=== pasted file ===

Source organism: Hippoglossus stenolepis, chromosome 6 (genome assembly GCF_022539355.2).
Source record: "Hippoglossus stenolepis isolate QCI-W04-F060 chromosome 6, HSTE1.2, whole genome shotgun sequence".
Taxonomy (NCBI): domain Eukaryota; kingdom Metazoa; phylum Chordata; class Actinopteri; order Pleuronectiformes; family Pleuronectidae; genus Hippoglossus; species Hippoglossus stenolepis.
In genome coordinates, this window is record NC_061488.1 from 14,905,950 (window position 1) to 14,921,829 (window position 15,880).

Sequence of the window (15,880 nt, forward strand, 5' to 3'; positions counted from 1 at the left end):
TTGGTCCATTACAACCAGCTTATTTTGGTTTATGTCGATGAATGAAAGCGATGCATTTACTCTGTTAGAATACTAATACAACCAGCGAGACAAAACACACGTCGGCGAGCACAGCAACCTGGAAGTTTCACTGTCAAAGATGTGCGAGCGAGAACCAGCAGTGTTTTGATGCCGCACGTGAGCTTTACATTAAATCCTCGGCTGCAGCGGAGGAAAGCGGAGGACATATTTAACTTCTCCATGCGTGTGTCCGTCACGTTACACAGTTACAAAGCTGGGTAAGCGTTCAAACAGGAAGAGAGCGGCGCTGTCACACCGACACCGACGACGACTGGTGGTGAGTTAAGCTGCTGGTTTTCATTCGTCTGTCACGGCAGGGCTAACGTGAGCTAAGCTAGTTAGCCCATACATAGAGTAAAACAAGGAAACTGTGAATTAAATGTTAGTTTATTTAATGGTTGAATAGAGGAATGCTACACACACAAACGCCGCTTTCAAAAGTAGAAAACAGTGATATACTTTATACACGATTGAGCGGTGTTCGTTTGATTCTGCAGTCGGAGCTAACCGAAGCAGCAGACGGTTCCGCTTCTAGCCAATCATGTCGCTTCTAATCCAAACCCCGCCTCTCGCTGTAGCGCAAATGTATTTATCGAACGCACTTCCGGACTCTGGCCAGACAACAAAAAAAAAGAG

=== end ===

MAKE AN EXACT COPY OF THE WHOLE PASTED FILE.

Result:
Source organism: Hippoglossus stenolepis, chromosome 6 (genome assembly GCF_022539355.2).
Source record: "Hippoglossus stenolepis isolate QCI-W04-F060 chromosome 6, HSTE1.2, whole genome shotgun sequence".
Taxonomy (NCBI): domain Eukaryota; kingdom Metazoa; phylum Chordata; class Actinopteri; order Pleuronectiformes; family Pleuronectidae; genus Hippoglossus; species Hippoglossus stenolepis.
In genome coordinates, this window is record NC_061488.1 from 14,905,950 (window position 1) to 14,921,829 (window position 15,880).

Sequence of the window (15,880 nt, forward strand, 5' to 3'; positions counted from 1 at the left end):
TTGGTCCATTACAACCAGCTTATTTTGGTTTATGTCGATGAATGAAAGCGATGCATTTACTCTGTTAGAATACTAATACAACCAGCGAGACAAAACACACGTCGGCGAGCACAGCAACCTGGAAGTTTCACTGTCAAAGATGTGCGAGCGAGAACCAGCAGTGTTTTGATGCCGCACGTGAGCTTTACATTAAATCCTCGGCTGCAGCGGAGGAAAGCGGAGGACATATTTAACTTCTCCATGCGTGTGTCCGTCACGTTACACAGTTACAAAGCTGGGTAAGCGTTCAAACAGGAAGAGAGCGGCGCTGTCACACCGACACCGACGACGACTGGTGGTGAGTTAAGCTGCTGGTTTTCATTCGTCTGTCACGGCAGGGCTAACGTGAGCTAAGCTAGTTAGCCCATACATAGAGTAAAACAAGGAAACTGTGAATTAAATGTTAGTTTATTTAATGGTTGAATAGAGGAATGCTACACACACAAACGCCGCTTTCAAAAGTAGAAAACAGTGATATACTTTATACACGATTGAGCGGTGTTCGTTTGATTCTGCAGTCGGAGCTAACCGAAGCAGCAGACGGTTCCGCTTCTAGCCAATCATGTCGCTTCTAATCCAAACCCCGCCTCTCGCTGTAGCGCAAATGTATTTATCGAACGCACTTCCGGACTCTGGCCAGACAACAAAAAAAAAGAG